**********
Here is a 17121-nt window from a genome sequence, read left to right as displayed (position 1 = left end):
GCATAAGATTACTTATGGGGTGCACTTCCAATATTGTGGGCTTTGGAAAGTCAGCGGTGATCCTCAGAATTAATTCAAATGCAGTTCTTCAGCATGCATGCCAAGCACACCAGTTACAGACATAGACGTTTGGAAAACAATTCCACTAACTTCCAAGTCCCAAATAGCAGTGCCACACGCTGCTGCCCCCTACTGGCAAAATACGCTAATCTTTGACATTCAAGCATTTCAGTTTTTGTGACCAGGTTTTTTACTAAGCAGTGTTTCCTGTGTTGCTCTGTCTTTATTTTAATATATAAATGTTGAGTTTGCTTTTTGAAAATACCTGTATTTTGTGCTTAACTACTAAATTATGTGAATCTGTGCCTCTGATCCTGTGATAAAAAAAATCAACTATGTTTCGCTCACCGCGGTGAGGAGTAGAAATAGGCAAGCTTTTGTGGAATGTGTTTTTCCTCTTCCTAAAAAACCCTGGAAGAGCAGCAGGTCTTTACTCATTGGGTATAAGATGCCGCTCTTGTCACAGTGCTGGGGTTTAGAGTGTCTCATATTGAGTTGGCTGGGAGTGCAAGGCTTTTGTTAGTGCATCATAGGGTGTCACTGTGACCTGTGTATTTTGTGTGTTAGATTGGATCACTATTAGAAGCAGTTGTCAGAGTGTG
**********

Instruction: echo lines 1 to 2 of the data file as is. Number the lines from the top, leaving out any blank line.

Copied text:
Here is a 17121-nt window from a genome sequence, read left to right as displayed (position 1 = left end):
GCATAAGATTACTTATGGGGTGCACTTCCAATATTGTGGGCTTTGGAAAGTCAGCGGTGATCCTCAGAATTAATTCAAATGCAGTTCTTCAGCATGCATGCCAAGCACACCAGTTACAGACATAGACGTTTGGAAAACAATTCCACTAACTTCCAAGTCCCAAATAGCAGTGCCACACGCTGCTGCCCCCTACTGGCAAAATACGCTAATCTTTGACATTCAAGCATTTCAGTTTTTGTGACCAGGTTTTTTACTAAGCAGTGTTTCCTGTGTTGCTCTGTCTTTATTTTAATATATAAATGTTGAGTTTGCTTTTTGAAAATACCTGTATTTTGTGCTTAACTACTAAATTATGTGAATCTGTGCCTCTGATCCTGTGATAAAAAAAATCAACTATGTTTCGCTCACCGCGGTGAGGAGTAGAAATAGGCAAGCTTTTGTGGAATGTGTTTTTCCTCTTCCTAAAAAACCCTGGAAGAGCAGCAGGTCTTTACTCATTGGGTATAAGATGCCGCTCTTGTCACAGTGCTGGGGTTTAGAGTGTCTCATATTGAGTTGGCTGGGAGTGCAAGGCTTTTGTTAGTGCATCATAGGGTGTCACTGTGACCTGTGTATTTTGTGTGTTAGATTGGATCACTATTAGAAGCAGTTGTCAGAGTGTG